Bobo assails Howard's state delegation

October 09, 1994|By Adam Sachs | Adam Sachs,Sun Staff Writer

Former County Executive Elizabeth Bobo criticized the Republican-dominated Howard County legislative delegation at a candidates forum yesterday, saying it takes a disingenuous approach to governing.

Ms. Bobo, a Democratic candidate for delegate in District 12B, charged that the delegation consistently requests state money for school and road construction and other projects, boasting whenever financing comes through. On the other hand, it routinely advocates cutting taxes, she said.

"It's not an honest way to govern," Ms. Bobo said. "We've got to reconcile this discrepancy."

Several Republican incumbents -- particularly Dels. Robert L. Flanagan and Robert H. Kittleman of District 14B -- came under fire during the afternoon session of the forum at Howard %J Community College, which featured candidates for delegate, state Senate and state's attorney.

Democrats Andrew D. Levy and Carolyn H. Willis, who are trying to unseat the two Republicans from the two-member western Howard district, charged that the incumbents are failing to seek constituents' opinions on key votes, such as welfare reform. The challengers said the incumbents also have inconsistent records on issues such as term limits and crime prevention.

Mr. Levy said the incumbents are "ineffective," citing Mr. Kittleman's 1994 bill changing the official state fossil as his "greatest accomplishment."

"We don't have the luxury of having legislators like that anymore and it's time for a change," Mr. Levy said.

Mr. Flanagan, the delegation chairman, highlighted his efforts to secure school construction money and reform the juvenile justice system, while Mr. Kittleman emphasized his lengthy battle to eliminate the program that allows state legislators to award scholarship money.

Republican candidates for the General Assembly emphasized reducing taxes and creating a leaner state government.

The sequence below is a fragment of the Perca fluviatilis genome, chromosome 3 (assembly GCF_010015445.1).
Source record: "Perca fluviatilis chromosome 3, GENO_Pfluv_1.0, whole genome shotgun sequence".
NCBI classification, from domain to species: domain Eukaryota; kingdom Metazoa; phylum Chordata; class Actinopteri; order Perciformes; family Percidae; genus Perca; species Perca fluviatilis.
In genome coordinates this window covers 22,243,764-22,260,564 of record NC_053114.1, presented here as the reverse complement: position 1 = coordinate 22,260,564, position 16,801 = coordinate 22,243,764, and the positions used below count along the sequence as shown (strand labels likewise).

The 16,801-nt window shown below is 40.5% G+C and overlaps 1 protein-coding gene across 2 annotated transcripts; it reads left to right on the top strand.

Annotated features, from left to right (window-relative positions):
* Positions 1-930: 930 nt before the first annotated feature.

At least three -- delegate candidates Michael Grasso and Kenneth Miller in two-member District 13A and David Maier in Senate District 12 -- say they have signed on to Republican gubernatorial candidate Ellen Sauerbrey's plan to cut income taxes by 24 percent over four years and institute other spending and ethics controls.

"It isn't doomsday. It's not closing schools, laying off firefighters and policemen," Mr. Maier said. "We have to take care of our needs first, our wants second."

Edward J. Kasemeyer, Mr. Maier's Democratic opponent, countered that Ms. Sauerbrey's proposal is a "gimmick" and that counties would lose revenue and be forced to raise local taxes if it were enacted.

Democrat Frank Turner, a delegate candidate in District 13A, criticized Republicans for advocating increased spending on prisons and education while at the same time cutting taxes. "Those numbers don't work out," he said.

One significant difference between Democrats and Republicans running for the three Senate seats is their positions on government vouchers for private schools. Republicans Martin G. Madden, a current delegate; incumbent Sen. Christopher J. McCabe; and Mr. Maier all support at least considering vouchers or privatization as a solution to public education problems.

Their Democratic opponents, Del. Virginia M. Thomas; James P. Mundy, a Glenelg High School teacher; and Mr. Kasemeyer, respectively, argued that vouchers would diminish public education with no guarantee of helping the poor.

The candidates generally agreed that penalties for criminals need to be toughened and that efforts to reduce juvenile crime and develop alternatives to prison for nonviolent offenders need to be stepped up.

In the state's attorney race, Republican Marna McLendon advocated more community involvement in reducing crime, tougher sentences for juveniles and first-time violent offenders, and more support for victims' rights. She opposes abolishing parole.

Democrat Dario J. Broccolino emphasized his independence from the county administration and the county Police Department. He also supported increasing community involvement, strengthening victims' rights and abolishing parole.

Baltimore Sun Articles
|
|
|
Please note the green-lined linked article text has been applied commercially without any involvement from our newsroom editors, reporters or any other editorial staff.